Colorado to Take Bold Steps in Renewable Energy

Following in the footsteps of re-elected Republican Governor Arnold Schwarzenegger of California, newly elected Democratic Governor Bill Ritter from Colorado pledged to establish “….Colorado as a national leader in renewable energy” in his first State of the State address on January 11th.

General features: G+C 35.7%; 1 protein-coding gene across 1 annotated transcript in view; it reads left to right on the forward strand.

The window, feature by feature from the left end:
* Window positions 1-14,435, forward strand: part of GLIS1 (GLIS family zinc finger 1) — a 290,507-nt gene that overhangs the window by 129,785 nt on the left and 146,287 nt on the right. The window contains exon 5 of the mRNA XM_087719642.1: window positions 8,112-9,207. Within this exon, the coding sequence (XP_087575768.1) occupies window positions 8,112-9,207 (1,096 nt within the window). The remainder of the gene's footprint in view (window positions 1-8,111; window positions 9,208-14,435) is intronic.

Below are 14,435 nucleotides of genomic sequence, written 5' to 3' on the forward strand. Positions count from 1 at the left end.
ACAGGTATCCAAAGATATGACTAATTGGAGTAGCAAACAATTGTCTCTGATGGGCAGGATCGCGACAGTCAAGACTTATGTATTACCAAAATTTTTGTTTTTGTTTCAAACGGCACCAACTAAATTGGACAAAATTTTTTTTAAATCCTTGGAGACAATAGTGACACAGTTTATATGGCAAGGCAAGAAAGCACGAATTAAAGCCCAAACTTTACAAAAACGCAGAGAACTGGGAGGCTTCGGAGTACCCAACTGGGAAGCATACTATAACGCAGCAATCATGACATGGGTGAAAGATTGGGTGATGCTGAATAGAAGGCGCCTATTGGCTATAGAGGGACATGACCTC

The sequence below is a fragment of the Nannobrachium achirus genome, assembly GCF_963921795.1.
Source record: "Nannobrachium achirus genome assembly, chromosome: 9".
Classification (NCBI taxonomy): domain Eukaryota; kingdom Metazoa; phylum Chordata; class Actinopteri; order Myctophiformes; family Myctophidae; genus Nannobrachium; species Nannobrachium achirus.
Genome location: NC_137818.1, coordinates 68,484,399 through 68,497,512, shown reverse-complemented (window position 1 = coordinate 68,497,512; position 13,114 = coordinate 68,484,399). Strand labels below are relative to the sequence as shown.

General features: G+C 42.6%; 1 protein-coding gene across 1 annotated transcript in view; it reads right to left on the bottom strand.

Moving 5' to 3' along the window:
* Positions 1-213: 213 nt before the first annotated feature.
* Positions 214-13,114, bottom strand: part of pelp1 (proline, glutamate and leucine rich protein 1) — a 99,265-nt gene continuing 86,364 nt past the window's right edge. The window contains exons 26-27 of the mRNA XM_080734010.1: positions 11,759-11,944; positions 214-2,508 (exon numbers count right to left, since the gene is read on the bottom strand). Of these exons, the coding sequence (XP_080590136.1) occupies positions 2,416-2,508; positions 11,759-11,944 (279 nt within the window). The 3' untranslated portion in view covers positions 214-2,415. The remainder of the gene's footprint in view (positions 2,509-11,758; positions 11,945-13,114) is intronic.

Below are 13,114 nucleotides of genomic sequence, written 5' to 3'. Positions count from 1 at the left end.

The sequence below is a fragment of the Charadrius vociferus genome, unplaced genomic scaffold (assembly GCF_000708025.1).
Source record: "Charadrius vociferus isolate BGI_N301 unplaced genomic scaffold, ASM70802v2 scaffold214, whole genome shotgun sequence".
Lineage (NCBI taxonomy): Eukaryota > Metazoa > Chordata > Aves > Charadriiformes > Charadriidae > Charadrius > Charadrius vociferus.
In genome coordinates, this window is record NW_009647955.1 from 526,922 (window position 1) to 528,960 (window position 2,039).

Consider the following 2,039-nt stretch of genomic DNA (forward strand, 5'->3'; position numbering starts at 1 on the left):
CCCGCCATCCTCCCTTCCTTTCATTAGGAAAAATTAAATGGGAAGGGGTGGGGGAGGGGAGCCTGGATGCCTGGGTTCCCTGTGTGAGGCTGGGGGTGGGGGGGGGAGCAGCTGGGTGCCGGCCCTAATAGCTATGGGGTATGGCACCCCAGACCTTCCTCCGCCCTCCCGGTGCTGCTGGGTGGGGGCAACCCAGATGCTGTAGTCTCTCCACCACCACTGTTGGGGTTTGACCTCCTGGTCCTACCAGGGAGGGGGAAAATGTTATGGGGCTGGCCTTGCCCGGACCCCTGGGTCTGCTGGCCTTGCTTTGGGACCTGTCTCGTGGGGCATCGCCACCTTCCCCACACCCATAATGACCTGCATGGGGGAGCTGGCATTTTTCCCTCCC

As part of his proposal, Ritter, a former District Attorney for the City of Denver, has laid out infrastructure plans including assisting in the building of high voltage transmission lines to take advantage of wind power across Colorado’s Great Plains, converting the State’s fleet vehicles to a hybrid of flex-fuel and mandating energy efficiency compliance with new and renovated State Buildings. In terms of technology, Ritter is planning to create a Clean Energy Fund to “…help with the technology transfer of research to the marketplace” as well as increase the use and development of bio fuels in Colorado. The governor also asked the state legislature to double the mandated renewable portfolio standard to 20%. Amendment 37, passed by voters in 2004, requires the state’s top utility companies to provide a percentage of retail electricity sales from renewable resources beginning with three percent in 2007, six percent by 2011 and 10 percent by 2015. All of Ritter’s agenda items are expected to be in full swing when the City of Denver plays host to the 2008 Democratic National Convention. Those individuals and organizations involved with renewable energy in the state couldn’t be happier about the recent renewable energy legislation and activity, which will “…remain insanely busy,” according to Beth Hart, President of the Colorado Solar Energy Industry Association (CoSEIA) and co-owner of AC Solar. “Training and education will continue to be a key for us for this all to work,” noted Hart. Craig Cox, the executive director of Interwest Energy Alliance, a western states trade association focusing on the nation’s renewable energy industry echoed Hart’s comments. “This is instrumental in moving the ball forward on renewable energy and we appreciate the new emphasis Governor Ritter is giving to renewable energy in Colorado,” said Cox. Both Hart and Cox agreed that consistent long term state and Federal policies are needed. Speaking on wind power Cox noted that “…it is hard to plan these material intensive projects without consistent policy signals for your business model.” Hart is hoping for a more consistent state wide RPS and incentive program. Currently only customers of Xcel Energy and Aquila are covered under the rebate program that includes both a payment and a 20 year purchase of the renewable energy certificates. The rural and municipal districts are voluntary. “All of the rural and municipal utility districts’, Xcel’s and Aquila’s solar rebate and REC programs are slightly different.” said Hart. “This just increases our time on a project increasing our costs to operate.” While things are not 100 percent perfect, both Hart and Cox were very pleased with the governor’s pledge. “There is not a PV installer in the State that is not grateful and joyous to hear this from the Governor,” said Hart. “Not only in solar but other renewable energy. This was part of Ritter’s campaign and to hear him in the State of the State, this means a great deal to all of us and the environment.” Colorado, already in the forefront of renewable energy, is the 11th windiest state in the nation. In addition, an 8 megawatt (MW) solar plant owned and operated by Sun Edison is being developed in the state and construction on a 274-turbine, 300 MW wind farm is already under way in Weld County through a partnership between BP Alternative Energy North America and Babcock & Brown Operating Partners, LTC However, it is clear from the comments by Hart and Cox that the same issues plaguing Colorado — such as not having state wide implementations that are efficient to execute and long term federal policy — renewable energy will continue to have its challenges in 2007 as the U.S. looks to diversify its energy sources. Chuck Hornbrook provides consulting services to renewable, clean tech and GHG accounting. He holds an MBA and MS in environmental studies from the University of Michigan lives and works in San Francisco. He can be reached at
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